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Courtland Milloy—-twit-tweaking Washington Post metro columnist, knives-out antagonist of local pedalers—-went for a bike ride last Friday. And the experience, he writes in a column today, left him with “a tad more sympathy for bikers in general.”

How much more sympathy? “…in this bike-friendly city,” Milloy writes, “the driver is always wrong.”

Too many local riders, Milloy says, “bike like me. They are clueless. Wouldn’t know a ‘cycle track’ from an Amtrak.”

And when they’re not hopelessly unskilled, they’re plain hypocrites, scoffing at motorists for blocking bike lanes yet seeing no issue riding in the middle of the road. They denounce shoaling by fellow bicyclists, yet “when a biker worms his way to the front of a line of cars waiting at a light, then meanders along without letting anybody pass, it’s a right.”

So don’t pump those fists too triumphantly, local bicyclists. Milloy’s latest column may have a lower temperature than the deck-stacking, cherry-picking, practically blood-hungry argument against cyclist entitlement he wrote last month, but it channels the same feverish paranoia over what growing bicycle infrastructure means for motorists not accustomed to sharing the road.

Milloy’s issue with D.C. bicyclists, as articulated in that earlier column, is that they’ve “got more nerve than an L.A. biker gang. And some can be just as nasty.” If a driver demands that a bicylist “show common courtesy and obey the rules of the road, a biker just might spit on your car. Kick the door. Hit the side mirrors. Bang on the hood. And dare you to do anything about it.” And then, in a sentence that launched an actual protest in front of the Washington Post building, numerous responses from Milloy’s fellow local Post columnists, and finally even more Washington Post coverage of the Washington Post–generated dust-up (leading, naturally, to snarks that the whole thing felt like an elaborate act of trolling), Milloy wrote, “It’s a $500 fine for a motorist to hit a bicyclist in the District, but some behaviors are so egregious that some drivers might think it’s worth paying the fine.”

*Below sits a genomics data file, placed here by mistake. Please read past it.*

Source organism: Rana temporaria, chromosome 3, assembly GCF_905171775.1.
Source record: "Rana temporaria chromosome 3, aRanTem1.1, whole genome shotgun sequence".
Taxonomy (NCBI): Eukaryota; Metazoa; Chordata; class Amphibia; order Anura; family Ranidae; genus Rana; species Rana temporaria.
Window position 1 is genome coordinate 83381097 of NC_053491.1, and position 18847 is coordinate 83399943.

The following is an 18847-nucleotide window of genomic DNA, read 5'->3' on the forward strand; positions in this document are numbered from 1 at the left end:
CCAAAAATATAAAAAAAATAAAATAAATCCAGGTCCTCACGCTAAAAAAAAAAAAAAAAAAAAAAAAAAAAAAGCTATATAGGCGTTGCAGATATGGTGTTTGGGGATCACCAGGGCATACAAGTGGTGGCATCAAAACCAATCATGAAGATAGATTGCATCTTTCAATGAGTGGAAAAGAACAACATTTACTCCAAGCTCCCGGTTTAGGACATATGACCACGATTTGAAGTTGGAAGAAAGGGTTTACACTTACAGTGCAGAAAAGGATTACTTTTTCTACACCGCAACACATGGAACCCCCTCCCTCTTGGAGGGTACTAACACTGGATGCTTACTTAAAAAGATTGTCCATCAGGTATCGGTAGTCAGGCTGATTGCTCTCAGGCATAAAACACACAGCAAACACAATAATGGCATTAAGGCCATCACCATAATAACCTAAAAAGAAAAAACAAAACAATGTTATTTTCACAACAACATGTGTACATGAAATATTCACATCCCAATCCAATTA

For his latest piece, Milloy went on a morning rush-hour ride around downtown with Veronica O. Davis and members of the advocacy group she founded, Black Women Bike DC. And even though Davis witnessed a driver failing to yield before making a sharp left, Milloy was quick to point out the injustice that, although he had been “too busy fidgeting with the gear shifts on my handlebars to notice,” if he “had collided with the car, the driver would have been at fault.” In Milloy’s view, D.C.’s streets are overrun with inexperienced bicyclists who are endangering other users of the road, yet are not held accountable.

But that’s not an argument for—-well, what is Milloy arguing? That bicyclists should just go away so he can luxuriate in extra-wide lanes? Even in his latest column, readers won’t walk away thinking he’s especially eager to share the street.